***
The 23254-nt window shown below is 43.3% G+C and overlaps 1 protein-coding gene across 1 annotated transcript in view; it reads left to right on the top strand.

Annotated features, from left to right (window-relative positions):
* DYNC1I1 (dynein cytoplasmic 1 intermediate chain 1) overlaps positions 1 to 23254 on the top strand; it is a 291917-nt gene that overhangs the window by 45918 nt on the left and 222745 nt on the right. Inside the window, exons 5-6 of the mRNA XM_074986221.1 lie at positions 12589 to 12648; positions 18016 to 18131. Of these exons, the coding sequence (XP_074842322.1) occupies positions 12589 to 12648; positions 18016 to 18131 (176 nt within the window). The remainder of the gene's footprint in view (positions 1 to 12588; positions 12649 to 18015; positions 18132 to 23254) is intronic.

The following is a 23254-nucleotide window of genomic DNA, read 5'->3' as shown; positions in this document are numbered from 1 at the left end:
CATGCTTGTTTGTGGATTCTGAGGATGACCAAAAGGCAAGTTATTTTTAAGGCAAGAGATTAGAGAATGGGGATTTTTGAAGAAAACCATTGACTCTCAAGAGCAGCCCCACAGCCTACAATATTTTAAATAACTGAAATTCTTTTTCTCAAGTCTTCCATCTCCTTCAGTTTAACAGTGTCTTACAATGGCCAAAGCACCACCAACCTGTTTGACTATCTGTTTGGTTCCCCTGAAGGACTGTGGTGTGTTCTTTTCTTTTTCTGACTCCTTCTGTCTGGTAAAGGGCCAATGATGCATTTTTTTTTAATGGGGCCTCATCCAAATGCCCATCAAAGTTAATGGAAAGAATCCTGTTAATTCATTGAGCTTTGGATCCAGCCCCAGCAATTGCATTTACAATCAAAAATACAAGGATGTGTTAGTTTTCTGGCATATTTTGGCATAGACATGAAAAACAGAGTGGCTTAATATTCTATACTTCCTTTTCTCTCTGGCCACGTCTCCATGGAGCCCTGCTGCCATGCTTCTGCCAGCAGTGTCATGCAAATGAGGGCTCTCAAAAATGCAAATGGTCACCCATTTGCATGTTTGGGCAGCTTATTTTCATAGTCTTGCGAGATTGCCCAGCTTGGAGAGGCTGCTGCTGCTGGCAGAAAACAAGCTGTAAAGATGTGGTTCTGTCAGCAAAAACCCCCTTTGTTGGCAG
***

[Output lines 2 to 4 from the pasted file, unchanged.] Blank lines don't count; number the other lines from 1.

Annotated features, from left to right (window-relative positions):
* DYNC1I1 (dynein cytoplasmic 1 intermediate chain 1) overlaps positions 1 to 23254 on the top strand; it is a 291917-nt gene that overhangs the window by 45918 nt on the left and 222745 nt on the right. Inside the window, exons 5-6 of the mRNA XM_074986221.1 lie at positions 12589 to 12648; positions 18016 to 18131. Of these exons, the coding sequence (XP_074842322.1) occupies positions 12589 to 12648; positions 18016 to 18131 (176 nt within the window). The remainder of the gene's footprint in view (positions 1 to 12588; positions 12649 to 18015; positions 18132 to 23254) is intronic.

The following is a 23254-nucleotide window of genomic DNA, read 5'->3' as shown; positions in this document are numbered from 1 at the left end: